When we woke up on Sunday and branches from the tree in our front yard were banging into our siding, Will quipped that I needed to make an offering to the weather gods before Albany because I had clearly angered them. Although Saturday was worse, the winds on Sunday were around 24 mph and the dewpoint was 60. In short, it was a rough day for a race with a significant number of miles into the south wind. Even on the warmup, Laurel and I were laughing as we tried to “run” down Church Street towards the finish line.

As a smallish race, I warmed up until about 8:25, then stepped right into the starting area and lined up behind the young gun guys and one jackass with his Strava loaded who stated “I’m not running for prize money but I want to be up here!” Uh, ok. The gun went off and we headed out to battle the wind. One of the biggest challenges of the Downtown 10K course is the start, where we scream down College Street to the bikepath in the first mile. It’s difficult to resist the temptation to rip out of the start but if you do, your quads will pay for it later. Thankfully I resisted the urge and held back until we made the turn onto the bikepath. At this point, my legs were feeling good and I tried to settle into a pace a slightly faster than tempo pace. It was an empty field so I just focused on finding some people to watch while we got through the first few miles.

I led the women’s field until mile 3, but knew the other two leading ladies were right on my shoulder. One was being obnoxious and tucking in behind me without ever offering to share the leading responsibilities so I kept taking 10 step surges to try to either remind her to share the work or shake her off. Somewhere in the second mile, I caught a local guy that I know relatively well from track workouts (and have never even come close to beating) and planned to just stay with him but he was slowing down considerably, so I pressed on alone.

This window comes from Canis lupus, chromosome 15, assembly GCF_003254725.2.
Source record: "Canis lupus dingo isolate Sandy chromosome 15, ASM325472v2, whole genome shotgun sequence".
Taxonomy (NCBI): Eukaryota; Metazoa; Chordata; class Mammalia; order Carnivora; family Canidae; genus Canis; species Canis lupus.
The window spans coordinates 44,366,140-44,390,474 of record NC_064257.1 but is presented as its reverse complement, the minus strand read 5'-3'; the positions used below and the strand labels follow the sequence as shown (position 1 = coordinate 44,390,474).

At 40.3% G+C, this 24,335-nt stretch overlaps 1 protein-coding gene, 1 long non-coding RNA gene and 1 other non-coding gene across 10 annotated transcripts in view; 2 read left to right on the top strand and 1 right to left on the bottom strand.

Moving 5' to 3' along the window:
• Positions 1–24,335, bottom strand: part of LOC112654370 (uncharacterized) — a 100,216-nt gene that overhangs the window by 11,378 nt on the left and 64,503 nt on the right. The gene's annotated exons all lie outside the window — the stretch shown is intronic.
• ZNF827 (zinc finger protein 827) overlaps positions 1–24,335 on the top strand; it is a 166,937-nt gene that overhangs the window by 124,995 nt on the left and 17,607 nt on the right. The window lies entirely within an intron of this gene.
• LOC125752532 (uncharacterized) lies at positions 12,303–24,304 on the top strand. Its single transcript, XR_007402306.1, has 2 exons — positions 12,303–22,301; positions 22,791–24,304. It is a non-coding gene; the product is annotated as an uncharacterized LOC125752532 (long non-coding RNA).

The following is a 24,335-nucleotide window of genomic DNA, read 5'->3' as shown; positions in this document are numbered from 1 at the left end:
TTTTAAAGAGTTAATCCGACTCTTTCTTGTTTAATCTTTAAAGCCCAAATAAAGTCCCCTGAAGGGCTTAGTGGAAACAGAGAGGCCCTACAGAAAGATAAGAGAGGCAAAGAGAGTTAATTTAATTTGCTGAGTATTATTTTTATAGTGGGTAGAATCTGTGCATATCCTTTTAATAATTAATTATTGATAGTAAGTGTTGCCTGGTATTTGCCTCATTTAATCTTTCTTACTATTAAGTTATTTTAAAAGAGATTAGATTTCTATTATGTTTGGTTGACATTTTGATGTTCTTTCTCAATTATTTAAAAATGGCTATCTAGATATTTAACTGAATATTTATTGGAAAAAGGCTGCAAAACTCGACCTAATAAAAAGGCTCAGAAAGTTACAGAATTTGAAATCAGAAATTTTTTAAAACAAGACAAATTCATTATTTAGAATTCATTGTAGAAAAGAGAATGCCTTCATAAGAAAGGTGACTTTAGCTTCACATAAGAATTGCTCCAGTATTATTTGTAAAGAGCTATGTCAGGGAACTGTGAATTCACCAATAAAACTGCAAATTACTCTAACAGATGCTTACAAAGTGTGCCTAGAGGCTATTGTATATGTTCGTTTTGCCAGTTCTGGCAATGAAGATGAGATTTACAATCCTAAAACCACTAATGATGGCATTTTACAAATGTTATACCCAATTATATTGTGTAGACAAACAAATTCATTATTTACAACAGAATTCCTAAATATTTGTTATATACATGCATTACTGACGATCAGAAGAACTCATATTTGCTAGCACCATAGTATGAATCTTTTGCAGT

As we reached mile 3 and the tight turn into Leddy Park, the two women who had been with me went by which was perfectly timed with my meltdown for a mile. I went from feeling fantastic with good turnover to feeling like I couldn’t lift my knees. This also coincided with a turn that would leave us in the full force of the wind for almost 3 miles. From mile 3 to 4 there is also a gradual uphill that normally doesn’t bother me (I ran it last night and barely noticed it) but was a total grind. I tried to focus on turnover and reeling the second woman back in but if I’m being honest, mostly had a hissy fit. When we got over that hill and hit mile 4, however, I shook it off and started to feel strong again. I’d let too much distance go on the first and second women but wanted to fight for my third place spot, the cash prize and avoid my fourth place curse at this race.